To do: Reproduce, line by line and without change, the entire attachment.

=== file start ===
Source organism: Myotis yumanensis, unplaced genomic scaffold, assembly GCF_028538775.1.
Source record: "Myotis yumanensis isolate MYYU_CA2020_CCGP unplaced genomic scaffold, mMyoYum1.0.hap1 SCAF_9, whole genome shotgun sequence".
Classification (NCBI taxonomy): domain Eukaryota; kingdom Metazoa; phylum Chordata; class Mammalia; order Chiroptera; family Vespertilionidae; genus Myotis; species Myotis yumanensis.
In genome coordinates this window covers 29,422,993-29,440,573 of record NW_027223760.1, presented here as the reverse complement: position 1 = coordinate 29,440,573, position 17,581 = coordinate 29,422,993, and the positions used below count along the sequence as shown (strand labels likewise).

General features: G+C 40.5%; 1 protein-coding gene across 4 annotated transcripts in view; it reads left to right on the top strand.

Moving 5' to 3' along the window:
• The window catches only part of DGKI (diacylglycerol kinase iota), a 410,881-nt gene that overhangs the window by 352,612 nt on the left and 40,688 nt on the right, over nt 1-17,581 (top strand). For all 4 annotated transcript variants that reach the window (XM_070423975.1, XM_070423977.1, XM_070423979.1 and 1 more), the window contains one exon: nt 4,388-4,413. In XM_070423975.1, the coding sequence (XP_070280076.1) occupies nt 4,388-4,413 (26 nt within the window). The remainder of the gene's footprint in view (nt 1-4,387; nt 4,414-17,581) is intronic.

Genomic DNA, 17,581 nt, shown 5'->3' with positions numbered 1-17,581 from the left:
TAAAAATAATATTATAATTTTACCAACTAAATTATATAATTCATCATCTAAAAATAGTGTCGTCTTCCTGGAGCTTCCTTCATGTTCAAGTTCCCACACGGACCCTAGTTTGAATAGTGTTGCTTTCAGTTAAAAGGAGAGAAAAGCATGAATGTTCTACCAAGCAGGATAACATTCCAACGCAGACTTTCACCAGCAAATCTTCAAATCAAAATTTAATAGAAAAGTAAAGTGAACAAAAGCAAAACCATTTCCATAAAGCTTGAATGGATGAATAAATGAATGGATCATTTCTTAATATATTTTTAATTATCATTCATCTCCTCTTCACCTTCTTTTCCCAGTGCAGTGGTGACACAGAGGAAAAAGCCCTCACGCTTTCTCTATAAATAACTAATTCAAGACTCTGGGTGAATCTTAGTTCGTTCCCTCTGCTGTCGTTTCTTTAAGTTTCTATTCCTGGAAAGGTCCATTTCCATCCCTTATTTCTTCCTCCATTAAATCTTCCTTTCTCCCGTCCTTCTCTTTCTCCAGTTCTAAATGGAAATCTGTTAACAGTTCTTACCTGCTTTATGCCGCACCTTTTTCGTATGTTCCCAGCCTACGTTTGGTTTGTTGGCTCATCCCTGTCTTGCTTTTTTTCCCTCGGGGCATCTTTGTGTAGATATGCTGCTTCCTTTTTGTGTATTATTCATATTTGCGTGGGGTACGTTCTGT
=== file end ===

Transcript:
Source organism: Myotis yumanensis, unplaced genomic scaffold, assembly GCF_028538775.1.
Source record: "Myotis yumanensis isolate MYYU_CA2020_CCGP unplaced genomic scaffold, mMyoYum1.0.hap1 SCAF_9, whole genome shotgun sequence".
Classification (NCBI taxonomy): domain Eukaryota; kingdom Metazoa; phylum Chordata; class Mammalia; order Chiroptera; family Vespertilionidae; genus Myotis; species Myotis yumanensis.
In genome coordinates this window covers 29,422,993-29,440,573 of record NW_027223760.1, presented here as the reverse complement: position 1 = coordinate 29,440,573, position 17,581 = coordinate 29,422,993, and the positions used below count along the sequence as shown (strand labels likewise).

General features: G+C 40.5%; 1 protein-coding gene across 4 annotated transcripts in view; it reads left to right on the top strand.

Moving 5' to 3' along the window:
• The window catches only part of DGKI (diacylglycerol kinase iota), a 410,881-nt gene that overhangs the window by 352,612 nt on the left and 40,688 nt on the right, over nt 1-17,581 (top strand). For all 4 annotated transcript variants that reach the window (XM_070423975.1, XM_070423977.1, XM_070423979.1 and 1 more), the window contains one exon: nt 4,388-4,413. In XM_070423975.1, the coding sequence (XP_070280076.1) occupies nt 4,388-4,413 (26 nt within the window). The remainder of the gene's footprint in view (nt 1-4,387; nt 4,414-17,581) is intronic.

Genomic DNA, 17,581 nt, shown 5'->3' with positions numbered 1-17,581 from the left:
TAAAAATAATATTATAATTTTACCAACTAAATTATATAATTCATCATCTAAAAATAGTGTCGTCTTCCTGGAGCTTCCTTCATGTTCAAGTTCCCACACGGACCCTAGTTTGAATAGTGTTGCTTTCAGTTAAAAGGAGAGAAAAGCATGAATGTTCTACCAAGCAGGATAACATTCCAACGCAGACTTTCACCAGCAAATCTTCAAATCAAAATTTAATAGAAAAGTAAAGTGAACAAAAGCAAAACCATTTCCATAAAGCTTGAATGGATGAATAAATGAATGGATCATTTCTTAATATATTTTTAATTATCATTCATCTCCTCTTCACCTTCTTTTCCCAGTGCAGTGGTGACACAGAGGAAAAAGCCCTCACGCTTTCTCTATAAATAACTAATTCAAGACTCTGGGTGAATCTTAGTTCGTTCCCTCTGCTGTCGTTTCTTTAAGTTTCTATTCCTGGAAAGGTCCATTTCCATCCCTTATTTCTTCCTCCATTAAATCTTCCTTTCTCCCGTCCTTCTCTTTCTCCAGTTCTAAATGGAAATCTGTTAACAGTTCTTACCTGCTTTATGCCGCACCTTTTTCGTATGTTCCCAGCCTACGTTTGGTTTGTTGGCTCATCCCTGTCTTGCTTTTTTTCCCTCGGGGCATCTTTGTGTAGATATGCTGCTTCCTTTTTGTGTATTATTCATATTTGCGTGGGGTACGTTCTGT